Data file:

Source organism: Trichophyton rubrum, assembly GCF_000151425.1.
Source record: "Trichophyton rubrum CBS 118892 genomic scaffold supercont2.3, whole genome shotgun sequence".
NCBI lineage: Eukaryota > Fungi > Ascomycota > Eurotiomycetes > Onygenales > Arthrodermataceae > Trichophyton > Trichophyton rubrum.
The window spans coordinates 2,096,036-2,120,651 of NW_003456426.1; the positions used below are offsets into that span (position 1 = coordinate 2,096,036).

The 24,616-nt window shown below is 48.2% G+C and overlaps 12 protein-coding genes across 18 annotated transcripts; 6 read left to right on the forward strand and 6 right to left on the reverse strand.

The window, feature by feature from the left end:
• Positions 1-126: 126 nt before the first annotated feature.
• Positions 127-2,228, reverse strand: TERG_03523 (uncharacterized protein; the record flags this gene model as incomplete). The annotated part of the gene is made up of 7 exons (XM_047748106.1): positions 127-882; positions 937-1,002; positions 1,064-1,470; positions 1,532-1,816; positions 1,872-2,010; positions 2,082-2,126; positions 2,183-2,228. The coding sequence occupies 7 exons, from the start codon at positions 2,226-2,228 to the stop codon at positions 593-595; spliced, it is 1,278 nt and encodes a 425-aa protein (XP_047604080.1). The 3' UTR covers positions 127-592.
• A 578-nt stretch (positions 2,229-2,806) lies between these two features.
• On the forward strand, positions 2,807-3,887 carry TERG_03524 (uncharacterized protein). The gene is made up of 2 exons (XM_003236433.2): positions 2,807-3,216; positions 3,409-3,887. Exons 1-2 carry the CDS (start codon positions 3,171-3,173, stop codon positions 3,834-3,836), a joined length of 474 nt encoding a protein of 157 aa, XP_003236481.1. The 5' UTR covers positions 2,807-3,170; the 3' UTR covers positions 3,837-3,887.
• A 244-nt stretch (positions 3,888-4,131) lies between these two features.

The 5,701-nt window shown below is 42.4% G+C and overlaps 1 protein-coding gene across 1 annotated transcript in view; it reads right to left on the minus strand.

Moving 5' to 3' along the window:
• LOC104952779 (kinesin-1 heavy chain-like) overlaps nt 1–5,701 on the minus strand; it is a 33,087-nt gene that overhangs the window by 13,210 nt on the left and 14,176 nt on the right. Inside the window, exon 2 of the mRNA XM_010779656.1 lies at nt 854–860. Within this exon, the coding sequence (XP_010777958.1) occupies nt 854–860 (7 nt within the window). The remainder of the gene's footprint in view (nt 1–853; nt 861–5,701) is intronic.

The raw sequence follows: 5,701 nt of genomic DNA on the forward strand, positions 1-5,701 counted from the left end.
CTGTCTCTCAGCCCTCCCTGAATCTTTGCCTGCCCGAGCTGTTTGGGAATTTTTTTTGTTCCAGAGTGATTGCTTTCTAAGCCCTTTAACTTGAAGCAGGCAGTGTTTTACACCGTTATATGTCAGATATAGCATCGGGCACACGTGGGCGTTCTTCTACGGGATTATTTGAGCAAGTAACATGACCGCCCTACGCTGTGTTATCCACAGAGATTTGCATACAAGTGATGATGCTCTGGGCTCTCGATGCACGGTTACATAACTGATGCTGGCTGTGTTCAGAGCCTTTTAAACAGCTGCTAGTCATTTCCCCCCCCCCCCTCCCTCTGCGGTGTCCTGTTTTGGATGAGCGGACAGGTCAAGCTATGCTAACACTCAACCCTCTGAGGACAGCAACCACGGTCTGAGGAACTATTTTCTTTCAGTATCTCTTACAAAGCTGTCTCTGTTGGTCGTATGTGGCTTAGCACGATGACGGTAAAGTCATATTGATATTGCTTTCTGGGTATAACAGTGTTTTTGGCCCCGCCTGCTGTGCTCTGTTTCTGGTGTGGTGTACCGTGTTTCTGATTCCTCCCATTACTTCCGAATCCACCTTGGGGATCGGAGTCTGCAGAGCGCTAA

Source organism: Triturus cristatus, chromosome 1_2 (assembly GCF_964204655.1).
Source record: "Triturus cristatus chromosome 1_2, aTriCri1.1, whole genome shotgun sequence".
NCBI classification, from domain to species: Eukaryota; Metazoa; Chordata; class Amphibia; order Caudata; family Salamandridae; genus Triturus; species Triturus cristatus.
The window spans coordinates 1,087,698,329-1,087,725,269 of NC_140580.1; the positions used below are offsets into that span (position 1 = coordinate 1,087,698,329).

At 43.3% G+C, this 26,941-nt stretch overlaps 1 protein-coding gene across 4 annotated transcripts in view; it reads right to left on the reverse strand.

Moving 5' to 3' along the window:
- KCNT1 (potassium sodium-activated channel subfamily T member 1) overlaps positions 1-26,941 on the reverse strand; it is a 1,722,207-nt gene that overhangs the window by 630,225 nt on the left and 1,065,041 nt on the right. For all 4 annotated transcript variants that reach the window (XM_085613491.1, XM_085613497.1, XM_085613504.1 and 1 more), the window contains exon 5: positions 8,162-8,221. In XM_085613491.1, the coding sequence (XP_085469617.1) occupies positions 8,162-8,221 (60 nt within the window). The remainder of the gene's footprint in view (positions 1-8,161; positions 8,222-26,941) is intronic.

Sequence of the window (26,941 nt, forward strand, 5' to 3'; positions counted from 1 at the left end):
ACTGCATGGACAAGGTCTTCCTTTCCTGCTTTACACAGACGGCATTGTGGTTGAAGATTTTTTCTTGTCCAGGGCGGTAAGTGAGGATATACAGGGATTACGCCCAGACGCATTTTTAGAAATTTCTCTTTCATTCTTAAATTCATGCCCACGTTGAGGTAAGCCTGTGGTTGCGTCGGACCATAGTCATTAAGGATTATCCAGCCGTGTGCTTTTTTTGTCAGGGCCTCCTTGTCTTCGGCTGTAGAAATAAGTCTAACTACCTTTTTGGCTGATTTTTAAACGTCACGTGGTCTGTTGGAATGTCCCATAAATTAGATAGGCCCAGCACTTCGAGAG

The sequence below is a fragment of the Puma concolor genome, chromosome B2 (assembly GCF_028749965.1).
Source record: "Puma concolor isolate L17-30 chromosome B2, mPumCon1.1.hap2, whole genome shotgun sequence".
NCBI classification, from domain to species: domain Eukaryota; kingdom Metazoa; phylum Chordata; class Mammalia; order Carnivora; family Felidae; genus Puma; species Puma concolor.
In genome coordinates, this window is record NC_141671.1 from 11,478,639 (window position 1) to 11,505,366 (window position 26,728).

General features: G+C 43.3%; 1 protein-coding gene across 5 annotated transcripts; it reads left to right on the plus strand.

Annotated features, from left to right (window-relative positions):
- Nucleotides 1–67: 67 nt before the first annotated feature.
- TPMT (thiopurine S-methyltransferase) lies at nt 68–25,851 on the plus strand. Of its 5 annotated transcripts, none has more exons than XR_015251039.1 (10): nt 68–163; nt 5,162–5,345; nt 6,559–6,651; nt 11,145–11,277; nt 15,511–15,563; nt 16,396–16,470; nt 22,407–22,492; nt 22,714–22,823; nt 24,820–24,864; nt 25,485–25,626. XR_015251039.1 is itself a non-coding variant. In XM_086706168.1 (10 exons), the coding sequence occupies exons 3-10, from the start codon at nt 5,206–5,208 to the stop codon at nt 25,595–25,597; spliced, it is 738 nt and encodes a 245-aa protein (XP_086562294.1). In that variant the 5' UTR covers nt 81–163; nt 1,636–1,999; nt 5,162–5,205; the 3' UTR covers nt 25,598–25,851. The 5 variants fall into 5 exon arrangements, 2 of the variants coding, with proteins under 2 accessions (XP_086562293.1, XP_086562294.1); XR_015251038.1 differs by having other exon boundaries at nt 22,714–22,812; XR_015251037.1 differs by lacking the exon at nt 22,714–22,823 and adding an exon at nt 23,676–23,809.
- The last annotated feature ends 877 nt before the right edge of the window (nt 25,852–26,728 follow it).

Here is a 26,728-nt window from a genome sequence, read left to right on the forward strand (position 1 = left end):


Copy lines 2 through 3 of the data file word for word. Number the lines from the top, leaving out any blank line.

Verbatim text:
Source record: "Trichophyton rubrum CBS 118892 genomic scaffold supercont2.3, whole genome shotgun sequence".
NCBI lineage: Eukaryota > Fungi > Ascomycota > Eurotiomycetes > Onygenales > Arthrodermataceae > Trichophyton > Trichophyton rubrum.